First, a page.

Did a yogurt send my cholesterol up?
I HAD some blood tests last week and one showed slightly raised cholesterol. An hour and a half before the tests, I ate a full-fat yogurt with muesli and berries. Could this have affected the result?
EATING before a blood test for cholesterol no longer affects the result.
It is important to remember that cholesterol is tested as a means to quantify risk of heart disease and stroke. The overall cholesterol level is no longer considered crucial, but rather the total cholesterol compared to the proportion of good cholesterol, known as HDL. This ratio is critical for long-term health. High cholesterol itself does not need treatment, so slightly raised values in an otherwise healthy person should not be a cause for concern.
TWO years ago, at 66, I was diagnosed with osteoporosis. It felt like, overnight, I had become an invalid. I had very low bone density in my lower spine with a fractured vertebra. Since then, apart from an annual trip to the hospital where I’m given intravenous medication, there doesn’t seem any help available. I wonder what the future holds?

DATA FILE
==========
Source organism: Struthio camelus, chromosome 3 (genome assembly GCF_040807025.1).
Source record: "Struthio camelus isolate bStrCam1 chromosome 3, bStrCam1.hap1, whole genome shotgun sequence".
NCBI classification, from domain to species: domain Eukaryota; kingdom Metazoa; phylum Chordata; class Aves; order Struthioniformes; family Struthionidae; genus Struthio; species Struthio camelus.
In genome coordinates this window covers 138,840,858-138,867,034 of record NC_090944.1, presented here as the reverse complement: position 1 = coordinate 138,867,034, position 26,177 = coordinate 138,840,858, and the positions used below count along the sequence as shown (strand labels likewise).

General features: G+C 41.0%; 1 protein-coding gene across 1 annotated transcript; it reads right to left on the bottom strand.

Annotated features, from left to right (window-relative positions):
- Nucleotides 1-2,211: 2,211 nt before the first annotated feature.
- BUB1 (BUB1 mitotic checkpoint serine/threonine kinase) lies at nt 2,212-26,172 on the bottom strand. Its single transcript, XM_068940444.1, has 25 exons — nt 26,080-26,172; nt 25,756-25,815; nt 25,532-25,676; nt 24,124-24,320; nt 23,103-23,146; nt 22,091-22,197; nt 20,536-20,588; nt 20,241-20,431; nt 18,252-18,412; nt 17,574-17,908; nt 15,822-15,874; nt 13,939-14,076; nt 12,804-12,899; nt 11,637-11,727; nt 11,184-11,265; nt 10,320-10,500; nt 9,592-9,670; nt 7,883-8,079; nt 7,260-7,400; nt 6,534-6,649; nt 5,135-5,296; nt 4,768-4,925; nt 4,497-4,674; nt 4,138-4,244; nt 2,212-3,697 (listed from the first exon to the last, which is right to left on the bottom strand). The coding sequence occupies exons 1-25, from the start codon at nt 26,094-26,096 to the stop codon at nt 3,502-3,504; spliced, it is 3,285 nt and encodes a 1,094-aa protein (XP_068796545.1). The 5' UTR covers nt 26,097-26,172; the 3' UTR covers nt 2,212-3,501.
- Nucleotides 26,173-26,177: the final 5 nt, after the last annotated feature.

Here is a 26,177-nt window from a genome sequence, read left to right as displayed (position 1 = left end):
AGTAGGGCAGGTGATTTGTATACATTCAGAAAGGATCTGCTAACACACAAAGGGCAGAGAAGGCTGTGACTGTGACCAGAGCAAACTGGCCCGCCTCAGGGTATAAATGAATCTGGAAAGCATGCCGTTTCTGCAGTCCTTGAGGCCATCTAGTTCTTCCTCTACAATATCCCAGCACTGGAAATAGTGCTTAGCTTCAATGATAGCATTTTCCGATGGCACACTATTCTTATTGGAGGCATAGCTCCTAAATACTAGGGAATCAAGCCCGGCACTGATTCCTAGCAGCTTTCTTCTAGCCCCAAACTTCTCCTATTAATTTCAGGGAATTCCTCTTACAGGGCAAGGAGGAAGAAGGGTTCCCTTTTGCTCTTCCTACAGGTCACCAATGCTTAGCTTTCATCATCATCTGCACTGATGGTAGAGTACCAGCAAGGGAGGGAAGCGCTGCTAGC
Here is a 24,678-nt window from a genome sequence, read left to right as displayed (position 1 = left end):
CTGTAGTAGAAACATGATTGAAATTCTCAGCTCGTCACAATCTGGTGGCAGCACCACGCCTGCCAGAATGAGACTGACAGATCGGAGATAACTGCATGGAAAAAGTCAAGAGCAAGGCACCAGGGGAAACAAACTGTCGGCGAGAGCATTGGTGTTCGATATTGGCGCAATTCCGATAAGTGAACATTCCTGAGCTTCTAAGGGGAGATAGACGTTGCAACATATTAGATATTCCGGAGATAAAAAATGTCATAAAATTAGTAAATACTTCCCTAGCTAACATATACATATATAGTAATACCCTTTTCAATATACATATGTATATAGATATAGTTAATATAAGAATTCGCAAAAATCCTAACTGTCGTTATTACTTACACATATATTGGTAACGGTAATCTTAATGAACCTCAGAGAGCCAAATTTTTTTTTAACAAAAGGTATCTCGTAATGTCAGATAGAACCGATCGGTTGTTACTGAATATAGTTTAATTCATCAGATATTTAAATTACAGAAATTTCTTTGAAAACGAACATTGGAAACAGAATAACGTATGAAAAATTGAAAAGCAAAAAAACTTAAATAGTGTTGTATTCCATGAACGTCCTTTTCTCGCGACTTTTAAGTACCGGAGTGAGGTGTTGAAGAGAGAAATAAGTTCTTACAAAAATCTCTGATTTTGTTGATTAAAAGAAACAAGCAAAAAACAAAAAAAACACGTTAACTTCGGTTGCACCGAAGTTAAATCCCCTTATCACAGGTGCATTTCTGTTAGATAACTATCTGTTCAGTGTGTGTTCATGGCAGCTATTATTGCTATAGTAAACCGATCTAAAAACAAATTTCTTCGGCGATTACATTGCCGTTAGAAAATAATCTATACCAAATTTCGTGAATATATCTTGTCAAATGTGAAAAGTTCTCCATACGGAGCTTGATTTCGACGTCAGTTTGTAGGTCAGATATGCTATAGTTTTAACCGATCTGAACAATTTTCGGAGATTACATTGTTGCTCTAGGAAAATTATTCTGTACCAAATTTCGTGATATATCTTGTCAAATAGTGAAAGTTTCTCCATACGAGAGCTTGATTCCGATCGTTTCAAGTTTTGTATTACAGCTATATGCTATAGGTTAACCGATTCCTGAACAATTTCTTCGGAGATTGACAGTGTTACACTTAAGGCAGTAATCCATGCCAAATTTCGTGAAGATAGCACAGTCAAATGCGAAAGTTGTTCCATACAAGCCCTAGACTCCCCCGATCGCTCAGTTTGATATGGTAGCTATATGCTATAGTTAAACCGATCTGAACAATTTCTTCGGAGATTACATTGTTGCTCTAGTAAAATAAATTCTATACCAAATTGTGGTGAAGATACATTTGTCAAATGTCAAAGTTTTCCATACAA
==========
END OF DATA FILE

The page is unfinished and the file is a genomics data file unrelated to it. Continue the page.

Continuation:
AN OSTEOPOROSIS diagnosis should not necessarily mean disability, but a vertebral fracture may.
This fracture within the spine can occur spontaneously in osteoporosis just because the bones are weaker and less dense, and often from simple movements such as bending. We call this a fragility fracture and it can often reveal previously undiagnosed osteoporosis.
Fractured vertebrae cause back pain as well as loss of height and curving of the spine. This can lead to difficulties with bending, reaching, dressing and washing and can also squash the digestive system, causing acid reflux and problems with swallowing and eating.
For anyone with osteoporosis, exercise and movement are recommended, particularly strength-training to build up different muscle groups including hips, wrist and spine.
Vitamin D supplements and calcium are also essential, especially for people who spend most of their time indoors.